I set out to make a four-star collection. I figured everyone would like at least some of the huge array of story types included. They’re all good, but it’s hard dwelling in Tom Hanks water (everybody loves Tom Hanks), so I figured to some the collection might be Hanks and to others it might be Carrot Top. It’s been a real surprise so many like so many of the stories.
With Hardened Hearts you are both the editor, and a contributor, can you tell us how you came to include your own short story in the anthology?
Ugh, this was a real moral dilemma for me. I’ve had plenty of things published before, but putting my own story in felt icky as hell. But then I flipped between people like Ed McBain putting themselves in anthologies and the opposite, disgusting editors who plaster their name in huge letters on a cover of the anthology, as it’s just a ruse to having a credit to their name when they slam a novella in with a hundred bucks worth of short stories in with it. In the end, it came down to an early reader telling me they loved the story.
Even if Dog Tired is the Carrot Top of the collection, I lucked out with enough Tom Hanks level story submissions. Plus, adding my own story includes zero financial overhead.
What was the last book/ short story you read that stuck with you for days?
I recently reread The Shinning. It’s the ultimate peanut butter on the brain for me. It comes with so many huge emotions, but I’ve gone over all this on another blog (scifiandscary.com). The last recently released book to do this was probably Bone White by Ronald Malfi, it’s intense, set in a barren Alaska, best book on my top shelf list for 2017.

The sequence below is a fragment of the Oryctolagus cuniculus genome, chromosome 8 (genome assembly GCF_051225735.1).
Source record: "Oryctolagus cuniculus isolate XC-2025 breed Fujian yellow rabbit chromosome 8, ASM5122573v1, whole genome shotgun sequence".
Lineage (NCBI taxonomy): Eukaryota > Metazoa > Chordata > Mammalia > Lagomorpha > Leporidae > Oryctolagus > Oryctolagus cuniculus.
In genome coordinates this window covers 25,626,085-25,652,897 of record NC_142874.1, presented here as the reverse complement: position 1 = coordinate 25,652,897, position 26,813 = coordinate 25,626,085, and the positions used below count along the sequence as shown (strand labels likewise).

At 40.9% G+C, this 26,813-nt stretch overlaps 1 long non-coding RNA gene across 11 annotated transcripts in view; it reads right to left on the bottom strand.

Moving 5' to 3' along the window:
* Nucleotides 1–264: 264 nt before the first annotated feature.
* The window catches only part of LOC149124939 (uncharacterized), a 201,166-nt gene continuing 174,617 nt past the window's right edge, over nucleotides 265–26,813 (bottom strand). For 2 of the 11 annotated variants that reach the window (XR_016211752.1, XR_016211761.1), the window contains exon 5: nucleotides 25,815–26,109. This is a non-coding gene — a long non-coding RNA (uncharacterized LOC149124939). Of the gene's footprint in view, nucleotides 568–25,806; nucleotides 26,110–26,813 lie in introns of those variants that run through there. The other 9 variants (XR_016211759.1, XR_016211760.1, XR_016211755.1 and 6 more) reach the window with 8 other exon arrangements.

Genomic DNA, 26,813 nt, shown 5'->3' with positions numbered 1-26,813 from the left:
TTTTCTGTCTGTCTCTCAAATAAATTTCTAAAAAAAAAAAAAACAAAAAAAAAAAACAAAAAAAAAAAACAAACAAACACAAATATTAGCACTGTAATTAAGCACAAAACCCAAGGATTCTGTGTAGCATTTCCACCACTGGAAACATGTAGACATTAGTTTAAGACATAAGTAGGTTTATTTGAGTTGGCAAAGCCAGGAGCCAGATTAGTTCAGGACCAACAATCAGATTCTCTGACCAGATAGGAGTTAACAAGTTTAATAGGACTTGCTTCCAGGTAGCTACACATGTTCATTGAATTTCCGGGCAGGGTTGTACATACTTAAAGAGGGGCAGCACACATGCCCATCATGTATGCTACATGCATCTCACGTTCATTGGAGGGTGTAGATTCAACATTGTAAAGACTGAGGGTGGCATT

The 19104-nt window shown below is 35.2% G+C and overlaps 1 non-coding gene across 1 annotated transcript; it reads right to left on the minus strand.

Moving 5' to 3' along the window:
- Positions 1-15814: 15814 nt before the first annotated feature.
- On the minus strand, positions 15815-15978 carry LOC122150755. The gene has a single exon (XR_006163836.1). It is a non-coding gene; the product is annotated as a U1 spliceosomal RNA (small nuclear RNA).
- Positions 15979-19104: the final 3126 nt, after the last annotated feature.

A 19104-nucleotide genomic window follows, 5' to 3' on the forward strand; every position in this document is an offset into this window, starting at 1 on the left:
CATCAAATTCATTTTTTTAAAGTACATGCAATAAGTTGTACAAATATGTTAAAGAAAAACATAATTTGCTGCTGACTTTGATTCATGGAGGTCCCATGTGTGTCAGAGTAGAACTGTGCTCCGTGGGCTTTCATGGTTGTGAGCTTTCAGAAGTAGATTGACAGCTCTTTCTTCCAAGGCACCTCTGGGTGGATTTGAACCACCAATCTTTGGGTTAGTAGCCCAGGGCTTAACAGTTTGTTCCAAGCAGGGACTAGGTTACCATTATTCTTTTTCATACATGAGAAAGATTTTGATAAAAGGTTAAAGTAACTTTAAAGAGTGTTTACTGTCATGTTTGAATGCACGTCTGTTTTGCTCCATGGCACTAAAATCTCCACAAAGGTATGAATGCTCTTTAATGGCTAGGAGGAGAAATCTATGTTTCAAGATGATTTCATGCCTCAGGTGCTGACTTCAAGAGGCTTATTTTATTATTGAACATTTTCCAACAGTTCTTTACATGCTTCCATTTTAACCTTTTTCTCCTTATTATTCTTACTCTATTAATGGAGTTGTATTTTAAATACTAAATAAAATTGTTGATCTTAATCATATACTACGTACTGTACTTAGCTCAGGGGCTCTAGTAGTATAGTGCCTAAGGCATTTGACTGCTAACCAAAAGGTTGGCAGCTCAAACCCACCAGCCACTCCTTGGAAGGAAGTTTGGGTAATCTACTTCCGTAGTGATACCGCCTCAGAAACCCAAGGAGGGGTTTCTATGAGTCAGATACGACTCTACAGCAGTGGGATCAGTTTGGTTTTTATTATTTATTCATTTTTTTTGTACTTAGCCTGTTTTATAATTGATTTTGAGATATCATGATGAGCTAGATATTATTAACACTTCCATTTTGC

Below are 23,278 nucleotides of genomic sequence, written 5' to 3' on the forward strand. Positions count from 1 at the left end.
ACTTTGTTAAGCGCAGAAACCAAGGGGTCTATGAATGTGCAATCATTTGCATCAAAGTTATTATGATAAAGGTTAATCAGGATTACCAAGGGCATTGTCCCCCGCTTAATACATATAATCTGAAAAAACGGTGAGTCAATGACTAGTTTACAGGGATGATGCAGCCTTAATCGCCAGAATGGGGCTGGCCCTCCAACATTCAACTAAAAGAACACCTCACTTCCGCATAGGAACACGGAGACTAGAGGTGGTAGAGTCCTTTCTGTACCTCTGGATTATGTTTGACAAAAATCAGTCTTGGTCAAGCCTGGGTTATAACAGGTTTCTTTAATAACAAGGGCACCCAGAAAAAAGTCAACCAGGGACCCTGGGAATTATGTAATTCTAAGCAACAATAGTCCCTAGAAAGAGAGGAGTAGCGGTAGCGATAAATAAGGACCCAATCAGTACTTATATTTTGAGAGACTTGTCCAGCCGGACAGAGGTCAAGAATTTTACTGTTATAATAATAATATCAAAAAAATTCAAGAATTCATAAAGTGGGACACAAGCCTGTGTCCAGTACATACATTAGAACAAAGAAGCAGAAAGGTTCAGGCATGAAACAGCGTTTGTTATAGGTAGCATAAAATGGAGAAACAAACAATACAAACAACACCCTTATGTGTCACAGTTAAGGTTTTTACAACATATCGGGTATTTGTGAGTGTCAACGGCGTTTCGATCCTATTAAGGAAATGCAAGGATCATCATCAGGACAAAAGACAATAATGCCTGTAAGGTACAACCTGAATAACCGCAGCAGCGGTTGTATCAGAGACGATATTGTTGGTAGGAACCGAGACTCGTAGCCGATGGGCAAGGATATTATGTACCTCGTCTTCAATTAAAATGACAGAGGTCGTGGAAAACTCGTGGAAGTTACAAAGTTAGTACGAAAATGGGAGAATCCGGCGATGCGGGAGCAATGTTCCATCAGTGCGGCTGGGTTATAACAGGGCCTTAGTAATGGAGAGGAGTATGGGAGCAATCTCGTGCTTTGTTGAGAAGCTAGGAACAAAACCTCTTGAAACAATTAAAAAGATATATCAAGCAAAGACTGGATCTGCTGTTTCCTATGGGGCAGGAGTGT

And finally, do you have any must-read or favourite books that you would like to recommend?
- The Shining by Stephen King (obviously)
- Bone White by Ronald Malfi (obviously)
- Pilgrim at Tinker Creek by Annie Dillard
- The Corn Maiden by Joyce Carol Oates
- Bad Dirt by Annie Proulx
- Odd Man Out by James Newman
- The Last Final Girl by Stephen Graham Jones
- Imajica by Clive Barker
- The MaddAddam series by Margaret Atwood
- 11/22/63 by Stephen King
- Harbour by John Ajvide Lindqvist
- Room by Emma Donoghue
- Sharp Objects by Gillian Flynn
- Harvest Home by Thomas Tryon
- Red by Jack Ketchum
- The Swan Thieves by Elizabeth Kostova
- The Road by Cormac McCarthy
- 2001: A Space Odyssey by Arthur C. Clarke
- Mapping the Interior by Stephen Graham Jones
- And Her Smile Will Untether the Universe by Gwendolyn Kiste
- Shadowland by Peter Straub
- The Long Walk by Stephen King
- Red Harvest Dashiell Hammett
- Rosemary’s Baby by Ira Levin
- Haunted by Chuck Palahniuk
- A Prayer for Owen Meany by John Irving
- A Complicated Kindness by Miriam Toews
- Red Dragon by Thomas Harris
There’s more, but this is already out of hand.
Many thanks to Eddie Generous at Unnerving Magazine for answering my questions so last minute. And, to Theresa Braun for reaching out, making this possible, and for being unfailingly patient while I ran so very, very behind.